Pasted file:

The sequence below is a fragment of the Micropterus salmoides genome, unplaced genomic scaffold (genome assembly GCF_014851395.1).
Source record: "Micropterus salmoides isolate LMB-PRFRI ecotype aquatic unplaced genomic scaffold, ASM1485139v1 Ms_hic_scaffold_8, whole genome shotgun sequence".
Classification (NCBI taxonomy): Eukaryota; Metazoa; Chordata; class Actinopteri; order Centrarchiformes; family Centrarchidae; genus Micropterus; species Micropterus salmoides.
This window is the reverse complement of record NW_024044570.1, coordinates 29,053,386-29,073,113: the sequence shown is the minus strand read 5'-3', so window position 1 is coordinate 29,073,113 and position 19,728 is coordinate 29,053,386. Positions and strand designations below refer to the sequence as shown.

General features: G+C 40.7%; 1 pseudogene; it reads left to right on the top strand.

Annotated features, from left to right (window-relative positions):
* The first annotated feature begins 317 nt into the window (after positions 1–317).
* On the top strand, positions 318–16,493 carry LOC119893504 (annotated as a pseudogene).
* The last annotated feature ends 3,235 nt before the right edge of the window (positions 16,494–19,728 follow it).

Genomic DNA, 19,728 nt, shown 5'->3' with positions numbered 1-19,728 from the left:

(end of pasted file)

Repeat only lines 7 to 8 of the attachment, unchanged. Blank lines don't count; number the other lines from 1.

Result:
* The first annotated feature begins 317 nt into the window (after positions 1–317).
* On the top strand, positions 318–16,493 carry LOC119893504 (annotated as a pseudogene).